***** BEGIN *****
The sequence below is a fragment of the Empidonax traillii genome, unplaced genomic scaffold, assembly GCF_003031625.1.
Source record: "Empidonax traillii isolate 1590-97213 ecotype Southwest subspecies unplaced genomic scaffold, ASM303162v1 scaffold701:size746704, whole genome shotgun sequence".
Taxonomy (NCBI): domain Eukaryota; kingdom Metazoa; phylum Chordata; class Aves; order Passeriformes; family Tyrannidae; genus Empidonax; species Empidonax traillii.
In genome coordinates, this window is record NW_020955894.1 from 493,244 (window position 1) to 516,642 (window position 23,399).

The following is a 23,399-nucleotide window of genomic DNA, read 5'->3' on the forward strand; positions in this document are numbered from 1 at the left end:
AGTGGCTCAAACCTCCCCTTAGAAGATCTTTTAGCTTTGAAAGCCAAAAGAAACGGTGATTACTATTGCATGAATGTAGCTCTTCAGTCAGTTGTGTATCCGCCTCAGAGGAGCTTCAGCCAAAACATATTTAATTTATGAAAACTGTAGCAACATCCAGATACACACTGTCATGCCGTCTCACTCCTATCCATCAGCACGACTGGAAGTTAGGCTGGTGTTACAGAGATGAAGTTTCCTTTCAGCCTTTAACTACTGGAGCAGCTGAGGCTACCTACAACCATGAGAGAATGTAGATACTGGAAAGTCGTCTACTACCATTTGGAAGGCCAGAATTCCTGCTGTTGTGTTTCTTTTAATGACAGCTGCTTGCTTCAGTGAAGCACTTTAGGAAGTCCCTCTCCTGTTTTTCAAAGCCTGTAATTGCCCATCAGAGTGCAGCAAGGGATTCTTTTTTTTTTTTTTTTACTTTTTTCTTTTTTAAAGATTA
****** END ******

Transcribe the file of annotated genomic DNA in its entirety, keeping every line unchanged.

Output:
The sequence below is a fragment of the Empidonax traillii genome, unplaced genomic scaffold, assembly GCF_003031625.1.
Source record: "Empidonax traillii isolate 1590-97213 ecotype Southwest subspecies unplaced genomic scaffold, ASM303162v1 scaffold701:size746704, whole genome shotgun sequence".
Taxonomy (NCBI): domain Eukaryota; kingdom Metazoa; phylum Chordata; class Aves; order Passeriformes; family Tyrannidae; genus Empidonax; species Empidonax traillii.
In genome coordinates, this window is record NW_020955894.1 from 493,244 (window position 1) to 516,642 (window position 23,399).

The following is a 23,399-nucleotide window of genomic DNA, read 5'->3' on the forward strand; positions in this document are numbered from 1 at the left end:
AGTGGCTCAAACCTCCCCTTAGAAGATCTTTTAGCTTTGAAAGCCAAAAGAAACGGTGATTACTATTGCATGAATGTAGCTCTTCAGTCAGTTGTGTATCCGCCTCAGAGGAGCTTCAGCCAAAACATATTTAATTTATGAAAACTGTAGCAACATCCAGATACACACTGTCATGCCGTCTCACTCCTATCCATCAGCACGACTGGAAGTTAGGCTGGTGTTACAGAGATGAAGTTTCCTTTCAGCCTTTAACTACTGGAGCAGCTGAGGCTACCTACAACCATGAGAGAATGTAGATACTGGAAAGTCGTCTACTACCATTTGGAAGGCCAGAATTCCTGCTGTTGTGTTTCTTTTAATGACAGCTGCTTGCTTCAGTGAAGCACTTTAGGAAGTCCCTCTCCTGTTTTTCAAAGCCTGTAATTGCCCATCAGAGTGCAGCAAGGGATTCTTTTTTTTTTTTTTTTACTTTTTTCTTTTTTAAAGATTA